Following the Black Death only 12 Adult Inhabitants paid the Poll Tax of 1377, although Families such as the Lovels remained, and in 1432 provided a Parish Tithingman.  By 1453, however, Warpsgrove was reportedly deserted, and seems to have remained so until the late 16thC, when a resident Shepherd was presumably one of several Livestock Keepers occupying temporary or permanent Dwellings for all or part of the year.  No other Inhabitants are known until 1710, when an Order was issued to remove a man ‘of disordered mind’ to Tetsworth where he had lived 12-yrs previously.  The White family were resident by 1717,  while Parish Tithingmen in the period 1713– 20 included Thomas Baker, Joseph Dewberry, John Franklin, Francis Lewingdon & Richard Wade.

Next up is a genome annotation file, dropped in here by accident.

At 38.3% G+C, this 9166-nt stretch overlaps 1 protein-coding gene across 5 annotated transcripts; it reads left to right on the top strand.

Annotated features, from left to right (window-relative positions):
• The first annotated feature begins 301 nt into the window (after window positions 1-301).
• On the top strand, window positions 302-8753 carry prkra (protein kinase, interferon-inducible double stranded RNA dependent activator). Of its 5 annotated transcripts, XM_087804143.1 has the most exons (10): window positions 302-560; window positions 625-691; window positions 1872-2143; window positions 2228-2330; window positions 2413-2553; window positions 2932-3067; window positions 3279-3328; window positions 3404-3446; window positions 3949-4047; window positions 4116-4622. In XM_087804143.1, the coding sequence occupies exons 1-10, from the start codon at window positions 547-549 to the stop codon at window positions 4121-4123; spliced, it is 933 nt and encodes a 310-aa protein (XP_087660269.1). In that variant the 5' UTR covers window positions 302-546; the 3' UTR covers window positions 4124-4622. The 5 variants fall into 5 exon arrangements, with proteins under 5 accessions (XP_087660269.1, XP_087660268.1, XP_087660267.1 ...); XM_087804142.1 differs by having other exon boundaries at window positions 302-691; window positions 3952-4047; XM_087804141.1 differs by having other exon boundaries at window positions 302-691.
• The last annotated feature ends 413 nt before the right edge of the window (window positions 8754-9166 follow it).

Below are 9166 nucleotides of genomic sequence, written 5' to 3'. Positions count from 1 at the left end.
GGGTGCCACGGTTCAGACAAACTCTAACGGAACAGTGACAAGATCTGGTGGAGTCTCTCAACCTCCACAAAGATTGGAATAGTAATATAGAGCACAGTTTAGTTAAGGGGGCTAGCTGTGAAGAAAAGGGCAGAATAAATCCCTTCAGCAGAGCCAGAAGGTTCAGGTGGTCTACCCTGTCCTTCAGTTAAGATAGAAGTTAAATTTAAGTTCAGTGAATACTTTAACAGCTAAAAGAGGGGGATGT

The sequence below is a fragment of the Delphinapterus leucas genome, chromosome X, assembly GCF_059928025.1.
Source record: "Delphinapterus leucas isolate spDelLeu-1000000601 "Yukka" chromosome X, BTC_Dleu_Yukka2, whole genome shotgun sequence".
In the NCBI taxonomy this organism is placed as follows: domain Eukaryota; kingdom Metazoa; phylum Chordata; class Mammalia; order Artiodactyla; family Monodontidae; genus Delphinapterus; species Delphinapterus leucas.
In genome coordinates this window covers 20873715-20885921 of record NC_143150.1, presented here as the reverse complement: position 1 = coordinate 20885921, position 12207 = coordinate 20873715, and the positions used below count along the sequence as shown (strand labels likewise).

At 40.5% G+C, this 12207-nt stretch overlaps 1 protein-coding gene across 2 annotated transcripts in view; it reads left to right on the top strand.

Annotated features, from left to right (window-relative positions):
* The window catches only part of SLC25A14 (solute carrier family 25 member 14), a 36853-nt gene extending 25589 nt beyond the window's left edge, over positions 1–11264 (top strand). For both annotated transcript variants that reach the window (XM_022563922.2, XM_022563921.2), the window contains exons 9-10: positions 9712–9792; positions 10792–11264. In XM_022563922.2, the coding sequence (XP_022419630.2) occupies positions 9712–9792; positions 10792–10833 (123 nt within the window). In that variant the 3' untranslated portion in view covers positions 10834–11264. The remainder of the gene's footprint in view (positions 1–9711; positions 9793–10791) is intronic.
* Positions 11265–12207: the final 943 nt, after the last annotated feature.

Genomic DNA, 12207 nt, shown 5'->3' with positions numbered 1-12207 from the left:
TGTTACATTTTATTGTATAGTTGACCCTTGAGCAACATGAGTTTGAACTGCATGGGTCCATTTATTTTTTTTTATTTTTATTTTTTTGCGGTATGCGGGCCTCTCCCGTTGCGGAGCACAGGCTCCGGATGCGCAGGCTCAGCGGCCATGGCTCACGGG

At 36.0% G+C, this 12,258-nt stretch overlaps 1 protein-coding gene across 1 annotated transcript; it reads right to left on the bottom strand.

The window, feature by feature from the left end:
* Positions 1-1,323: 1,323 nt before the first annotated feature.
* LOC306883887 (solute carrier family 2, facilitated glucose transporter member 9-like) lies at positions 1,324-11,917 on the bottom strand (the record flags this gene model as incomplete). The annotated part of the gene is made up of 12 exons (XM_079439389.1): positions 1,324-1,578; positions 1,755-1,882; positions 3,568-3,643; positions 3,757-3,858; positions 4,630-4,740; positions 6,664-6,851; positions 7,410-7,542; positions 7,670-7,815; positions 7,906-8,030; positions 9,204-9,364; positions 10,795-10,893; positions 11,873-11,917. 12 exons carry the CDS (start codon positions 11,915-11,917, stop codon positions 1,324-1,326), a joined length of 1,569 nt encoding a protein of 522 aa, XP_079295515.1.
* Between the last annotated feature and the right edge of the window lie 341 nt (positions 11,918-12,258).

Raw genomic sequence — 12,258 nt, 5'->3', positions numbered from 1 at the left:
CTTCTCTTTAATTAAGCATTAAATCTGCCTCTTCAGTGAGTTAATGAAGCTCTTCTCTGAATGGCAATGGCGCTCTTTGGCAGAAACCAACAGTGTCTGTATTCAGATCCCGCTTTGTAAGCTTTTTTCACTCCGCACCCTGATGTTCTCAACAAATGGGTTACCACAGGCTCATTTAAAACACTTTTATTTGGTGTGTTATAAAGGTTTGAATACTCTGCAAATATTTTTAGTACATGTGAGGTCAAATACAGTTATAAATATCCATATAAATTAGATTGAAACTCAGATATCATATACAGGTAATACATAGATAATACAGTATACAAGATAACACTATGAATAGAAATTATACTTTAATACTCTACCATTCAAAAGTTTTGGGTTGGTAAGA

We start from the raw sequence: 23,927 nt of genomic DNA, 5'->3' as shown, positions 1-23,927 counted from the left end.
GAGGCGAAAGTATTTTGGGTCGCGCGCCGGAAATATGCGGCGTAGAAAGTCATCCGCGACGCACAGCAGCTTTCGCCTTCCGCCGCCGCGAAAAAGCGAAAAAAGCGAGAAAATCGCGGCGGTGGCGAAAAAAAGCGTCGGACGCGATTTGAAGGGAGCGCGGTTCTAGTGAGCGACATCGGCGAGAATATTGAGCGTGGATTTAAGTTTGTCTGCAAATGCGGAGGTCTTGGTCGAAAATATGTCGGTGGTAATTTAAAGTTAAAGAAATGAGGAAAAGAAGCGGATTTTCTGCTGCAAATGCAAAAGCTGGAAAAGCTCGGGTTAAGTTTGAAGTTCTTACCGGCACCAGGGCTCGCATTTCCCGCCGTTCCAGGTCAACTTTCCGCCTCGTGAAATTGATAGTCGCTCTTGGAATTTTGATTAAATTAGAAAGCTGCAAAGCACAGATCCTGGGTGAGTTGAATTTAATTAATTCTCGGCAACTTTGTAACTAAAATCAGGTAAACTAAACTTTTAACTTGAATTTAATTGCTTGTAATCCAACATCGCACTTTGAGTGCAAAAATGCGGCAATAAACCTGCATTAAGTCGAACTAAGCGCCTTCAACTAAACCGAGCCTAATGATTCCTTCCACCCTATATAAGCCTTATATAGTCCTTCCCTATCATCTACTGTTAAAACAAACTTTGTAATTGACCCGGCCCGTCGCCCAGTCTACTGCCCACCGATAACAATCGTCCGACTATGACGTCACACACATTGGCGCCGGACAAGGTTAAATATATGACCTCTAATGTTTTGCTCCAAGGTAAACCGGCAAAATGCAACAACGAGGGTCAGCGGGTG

Resettlement was presumably associated with creation of the 3 18thC Farms run by the Franklins, Lewingdons & Motts:  Thomas Mott’s son was born in the Parish in 1735, and some other resident Families (notably the Whites) had children Baptized at Chalgrove or Great Haseley in the 1740s– 70s.  The Farmer John Franklin was resident in 1754, and though Henry Lewingdon & Mott then lived in neighbouring Parishes,  all 3 subsequently settled at Warpsgrove, where Lewingdon employed a Gamekeeper.  An illegitimate birth was noted c.1790.  In 1801, 12 out of Warpsgrove’s 25 Inhabitants were Employed in Agriculture, most of the others (including 10 Females) presumably comprising wives & children.  Resident labouring families included the Spicers & Terrys, who each had at least 8 children during the period 1809–32.  Several older Families (including the Franklins & Lewingdons) moved away, but the 70-yr-old Farmer Henry White remained in 1841, and while many Inhabitants lived in the Parish for only a few years as Farmers, Labourers, or Servants, others remained considerably longer.  Few had been born in Warpsgrove even by the end of the Century, although most (like the Coleses & Kings of Chalgrove and the Nixeys of Brill) came from nearby.